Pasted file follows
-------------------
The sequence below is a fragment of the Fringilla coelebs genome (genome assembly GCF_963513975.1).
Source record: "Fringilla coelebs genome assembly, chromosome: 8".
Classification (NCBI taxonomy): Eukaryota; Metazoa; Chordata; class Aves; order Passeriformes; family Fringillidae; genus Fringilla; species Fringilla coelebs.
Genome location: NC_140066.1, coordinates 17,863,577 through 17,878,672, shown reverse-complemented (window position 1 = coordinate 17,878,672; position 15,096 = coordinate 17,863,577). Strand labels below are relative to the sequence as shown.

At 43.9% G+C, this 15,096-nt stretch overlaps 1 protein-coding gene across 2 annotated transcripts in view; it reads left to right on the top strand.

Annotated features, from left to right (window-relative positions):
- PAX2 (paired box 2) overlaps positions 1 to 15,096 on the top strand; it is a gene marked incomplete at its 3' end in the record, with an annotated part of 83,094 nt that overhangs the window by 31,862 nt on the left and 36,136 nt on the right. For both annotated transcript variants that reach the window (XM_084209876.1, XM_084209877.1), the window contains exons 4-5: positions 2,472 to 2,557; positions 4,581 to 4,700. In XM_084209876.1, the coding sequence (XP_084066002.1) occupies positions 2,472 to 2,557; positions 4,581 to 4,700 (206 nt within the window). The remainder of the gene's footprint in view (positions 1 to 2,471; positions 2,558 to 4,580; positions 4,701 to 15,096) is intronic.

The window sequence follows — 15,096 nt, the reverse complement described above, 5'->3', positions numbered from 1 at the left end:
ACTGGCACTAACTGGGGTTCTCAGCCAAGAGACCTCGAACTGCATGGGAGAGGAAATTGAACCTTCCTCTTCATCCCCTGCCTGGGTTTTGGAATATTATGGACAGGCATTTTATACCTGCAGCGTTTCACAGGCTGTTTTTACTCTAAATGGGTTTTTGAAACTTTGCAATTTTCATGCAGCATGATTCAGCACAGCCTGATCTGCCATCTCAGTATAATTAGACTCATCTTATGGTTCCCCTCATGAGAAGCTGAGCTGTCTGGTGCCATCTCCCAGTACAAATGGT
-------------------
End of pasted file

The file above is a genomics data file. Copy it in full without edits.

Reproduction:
The sequence below is a fragment of the Fringilla coelebs genome (genome assembly GCF_963513975.1).
Source record: "Fringilla coelebs genome assembly, chromosome: 8".
Classification (NCBI taxonomy): Eukaryota; Metazoa; Chordata; class Aves; order Passeriformes; family Fringillidae; genus Fringilla; species Fringilla coelebs.
Genome location: NC_140066.1, coordinates 17,863,577 through 17,878,672, shown reverse-complemented (window position 1 = coordinate 17,878,672; position 15,096 = coordinate 17,863,577). Strand labels below are relative to the sequence as shown.

At 43.9% G+C, this 15,096-nt stretch overlaps 1 protein-coding gene across 2 annotated transcripts in view; it reads left to right on the top strand.

Annotated features, from left to right (window-relative positions):
- PAX2 (paired box 2) overlaps positions 1 to 15,096 on the top strand; it is a gene marked incomplete at its 3' end in the record, with an annotated part of 83,094 nt that overhangs the window by 31,862 nt on the left and 36,136 nt on the right. For both annotated transcript variants that reach the window (XM_084209876.1, XM_084209877.1), the window contains exons 4-5: positions 2,472 to 2,557; positions 4,581 to 4,700. In XM_084209876.1, the coding sequence (XP_084066002.1) occupies positions 2,472 to 2,557; positions 4,581 to 4,700 (206 nt within the window). The remainder of the gene's footprint in view (positions 1 to 2,471; positions 2,558 to 4,580; positions 4,701 to 15,096) is intronic.

The window sequence follows — 15,096 nt, the reverse complement described above, 5'->3', positions numbered from 1 at the left end:
ACTGGCACTAACTGGGGTTCTCAGCCAAGAGACCTCGAACTGCATGGGAGAGGAAATTGAACCTTCCTCTTCATCCCCTGCCTGGGTTTTGGAATATTATGGACAGGCATTTTATACCTGCAGCGTTTCACAGGCTGTTTTTACTCTAAATGGGTTTTTGAAACTTTGCAATTTTCATGCAGCATGATTCAGCACAGCCTGATCTGCCATCTCAGTATAATTAGACTCATCTTATGGTTCCCCTCATGAGAAGCTGAGCTGTCTGGTGCCATCTCCCAGTACAAATGGT